BBIN roads deal shows the way ahead

The new motor vehicle agreement due to be signed by Bangladesh, Bhutan, India and Nepal on June 15 in Thimphu, is a breakthrough in developing regional connectivity.

It will help improve regional connections in a way that bypasses the obstacles poor India-Pakistan relations have wrought on reaching a SAARC-wide agreement.

When implemented, it will enable Bangladeshis to more easily travel directly to India, Nepal and  Bhutan in their own private car or by bus.

At present, Bangladesh and India have a bilateral arrangement on passenger movement but with the new agreement in effect, Bangladeshi trucks and private cars can go on to Nepal or Bhutan via India.

With Bhutan and Nepal only around 100km from our border, the initiative potentially offers a huge boost to growing tourism and trade.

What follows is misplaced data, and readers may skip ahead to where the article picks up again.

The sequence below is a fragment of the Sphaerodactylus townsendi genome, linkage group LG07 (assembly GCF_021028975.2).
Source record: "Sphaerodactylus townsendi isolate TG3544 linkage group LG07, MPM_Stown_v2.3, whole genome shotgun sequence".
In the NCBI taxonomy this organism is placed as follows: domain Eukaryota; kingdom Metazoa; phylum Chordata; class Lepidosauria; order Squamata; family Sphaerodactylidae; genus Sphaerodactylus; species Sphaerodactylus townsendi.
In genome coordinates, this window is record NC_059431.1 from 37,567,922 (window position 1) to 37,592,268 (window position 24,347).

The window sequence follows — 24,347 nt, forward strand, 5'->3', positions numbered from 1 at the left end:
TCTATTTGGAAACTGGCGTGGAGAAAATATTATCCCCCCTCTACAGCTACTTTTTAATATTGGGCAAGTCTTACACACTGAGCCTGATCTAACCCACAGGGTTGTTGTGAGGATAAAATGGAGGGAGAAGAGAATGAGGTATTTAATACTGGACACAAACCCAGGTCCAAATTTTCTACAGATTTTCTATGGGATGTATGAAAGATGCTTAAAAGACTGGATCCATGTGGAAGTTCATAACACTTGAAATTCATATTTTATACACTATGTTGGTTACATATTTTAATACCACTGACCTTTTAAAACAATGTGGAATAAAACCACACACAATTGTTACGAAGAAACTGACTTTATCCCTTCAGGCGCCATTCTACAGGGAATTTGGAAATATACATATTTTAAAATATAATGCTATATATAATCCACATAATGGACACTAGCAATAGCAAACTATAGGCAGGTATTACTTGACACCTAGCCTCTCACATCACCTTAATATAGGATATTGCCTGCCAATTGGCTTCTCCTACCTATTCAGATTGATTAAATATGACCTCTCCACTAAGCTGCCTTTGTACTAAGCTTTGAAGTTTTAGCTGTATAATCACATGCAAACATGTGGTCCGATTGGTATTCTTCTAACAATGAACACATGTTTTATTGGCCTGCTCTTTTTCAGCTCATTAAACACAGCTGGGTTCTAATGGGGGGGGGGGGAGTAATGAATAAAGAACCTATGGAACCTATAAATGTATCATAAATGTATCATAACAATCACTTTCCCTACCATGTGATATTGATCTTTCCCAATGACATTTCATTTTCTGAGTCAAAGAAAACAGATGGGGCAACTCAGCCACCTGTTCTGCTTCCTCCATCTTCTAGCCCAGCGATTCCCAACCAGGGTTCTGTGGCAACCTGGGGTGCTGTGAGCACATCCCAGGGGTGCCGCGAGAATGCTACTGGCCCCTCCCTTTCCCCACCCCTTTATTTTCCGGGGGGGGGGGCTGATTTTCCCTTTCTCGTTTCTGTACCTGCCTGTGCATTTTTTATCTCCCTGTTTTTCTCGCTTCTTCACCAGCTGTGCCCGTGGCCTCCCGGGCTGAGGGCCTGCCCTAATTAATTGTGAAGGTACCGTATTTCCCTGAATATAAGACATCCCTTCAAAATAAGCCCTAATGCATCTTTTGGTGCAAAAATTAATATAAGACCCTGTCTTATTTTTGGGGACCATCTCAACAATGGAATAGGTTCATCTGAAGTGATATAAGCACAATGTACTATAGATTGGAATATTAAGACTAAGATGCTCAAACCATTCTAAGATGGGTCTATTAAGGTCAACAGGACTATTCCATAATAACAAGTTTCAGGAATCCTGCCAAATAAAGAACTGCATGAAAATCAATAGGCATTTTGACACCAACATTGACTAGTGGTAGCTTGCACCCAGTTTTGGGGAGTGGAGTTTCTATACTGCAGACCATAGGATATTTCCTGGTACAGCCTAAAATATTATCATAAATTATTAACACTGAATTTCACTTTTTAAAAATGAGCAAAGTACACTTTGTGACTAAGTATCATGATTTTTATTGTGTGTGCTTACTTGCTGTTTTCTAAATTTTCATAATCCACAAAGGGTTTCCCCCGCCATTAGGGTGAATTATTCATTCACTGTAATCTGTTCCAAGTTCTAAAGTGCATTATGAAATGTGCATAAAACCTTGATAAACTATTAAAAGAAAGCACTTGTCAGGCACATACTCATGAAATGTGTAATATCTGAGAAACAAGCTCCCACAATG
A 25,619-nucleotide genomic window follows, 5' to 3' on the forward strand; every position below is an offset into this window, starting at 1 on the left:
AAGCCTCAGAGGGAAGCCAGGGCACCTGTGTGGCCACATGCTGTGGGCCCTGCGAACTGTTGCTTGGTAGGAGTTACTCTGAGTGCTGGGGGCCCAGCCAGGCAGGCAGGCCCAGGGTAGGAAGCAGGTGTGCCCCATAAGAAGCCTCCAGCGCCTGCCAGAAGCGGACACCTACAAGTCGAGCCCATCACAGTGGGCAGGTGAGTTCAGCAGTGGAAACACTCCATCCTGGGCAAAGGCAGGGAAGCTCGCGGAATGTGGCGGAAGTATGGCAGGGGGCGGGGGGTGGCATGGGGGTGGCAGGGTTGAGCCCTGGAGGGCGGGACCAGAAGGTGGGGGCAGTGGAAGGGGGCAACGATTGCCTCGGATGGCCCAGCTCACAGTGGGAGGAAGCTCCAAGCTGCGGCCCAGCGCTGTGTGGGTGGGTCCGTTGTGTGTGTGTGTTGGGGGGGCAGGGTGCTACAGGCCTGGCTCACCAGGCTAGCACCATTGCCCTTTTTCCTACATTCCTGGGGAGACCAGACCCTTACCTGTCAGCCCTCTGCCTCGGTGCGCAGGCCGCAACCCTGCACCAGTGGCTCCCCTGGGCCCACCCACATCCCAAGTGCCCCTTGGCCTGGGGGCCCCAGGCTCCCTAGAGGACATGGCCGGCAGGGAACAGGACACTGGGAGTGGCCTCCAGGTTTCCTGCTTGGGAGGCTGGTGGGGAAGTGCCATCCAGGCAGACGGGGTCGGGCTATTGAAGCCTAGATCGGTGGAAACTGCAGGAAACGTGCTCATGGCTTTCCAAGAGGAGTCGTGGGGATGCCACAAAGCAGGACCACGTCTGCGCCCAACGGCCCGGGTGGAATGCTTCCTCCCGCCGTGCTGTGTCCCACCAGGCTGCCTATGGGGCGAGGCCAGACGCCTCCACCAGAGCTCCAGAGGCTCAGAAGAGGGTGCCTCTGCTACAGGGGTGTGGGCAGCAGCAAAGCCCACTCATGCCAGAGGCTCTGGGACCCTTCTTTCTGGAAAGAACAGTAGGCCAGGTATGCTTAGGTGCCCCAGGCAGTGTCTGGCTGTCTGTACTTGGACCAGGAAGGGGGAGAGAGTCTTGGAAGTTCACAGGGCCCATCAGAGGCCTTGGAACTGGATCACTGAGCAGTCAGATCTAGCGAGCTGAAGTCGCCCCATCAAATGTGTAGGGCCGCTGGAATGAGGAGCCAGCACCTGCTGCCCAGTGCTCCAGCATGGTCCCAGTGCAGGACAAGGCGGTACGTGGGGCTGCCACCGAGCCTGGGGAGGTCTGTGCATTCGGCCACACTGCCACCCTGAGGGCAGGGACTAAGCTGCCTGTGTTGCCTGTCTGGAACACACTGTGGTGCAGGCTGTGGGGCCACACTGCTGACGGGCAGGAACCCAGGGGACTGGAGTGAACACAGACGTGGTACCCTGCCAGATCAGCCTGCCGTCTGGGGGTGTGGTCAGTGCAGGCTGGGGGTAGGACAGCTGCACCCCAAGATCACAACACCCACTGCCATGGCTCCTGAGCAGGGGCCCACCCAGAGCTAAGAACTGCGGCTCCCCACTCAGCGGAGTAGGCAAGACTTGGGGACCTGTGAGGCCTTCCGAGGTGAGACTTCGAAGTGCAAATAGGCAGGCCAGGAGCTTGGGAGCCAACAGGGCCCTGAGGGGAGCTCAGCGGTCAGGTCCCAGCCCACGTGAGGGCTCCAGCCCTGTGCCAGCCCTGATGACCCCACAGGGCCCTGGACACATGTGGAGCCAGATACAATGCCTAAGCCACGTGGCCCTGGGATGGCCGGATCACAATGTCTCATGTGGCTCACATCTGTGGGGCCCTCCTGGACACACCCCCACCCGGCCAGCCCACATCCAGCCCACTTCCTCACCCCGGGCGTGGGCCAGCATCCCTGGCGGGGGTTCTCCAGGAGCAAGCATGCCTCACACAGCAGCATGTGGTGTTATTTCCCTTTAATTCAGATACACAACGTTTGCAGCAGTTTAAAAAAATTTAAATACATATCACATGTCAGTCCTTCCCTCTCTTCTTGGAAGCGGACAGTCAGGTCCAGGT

The transport minister is right to hail this proposed treaty as paving “the way for a European Union-like road communication system among the four countries.’’

Of course, to truly allow people to enjoy seamless transit of passenger, cargo, and personal vehicles between our four nations, all the governments involved need to commit to investing in better, safer and speedier highways.

Bangladesh’s relatively small land area, flat landscape and geographical location between South and South-East Asia gives it a natural advantage and incentive to build better highways.

The government should build on the vision shown by the BBIN agreement. It should prioritise  improving our road infrastructure to shorten journey times between major population centres in order to  draw more trade towards our ports and attract new investment.

Better roads are imperative to maximise our economic potential and to make the most of the new BBIN  roads treaty.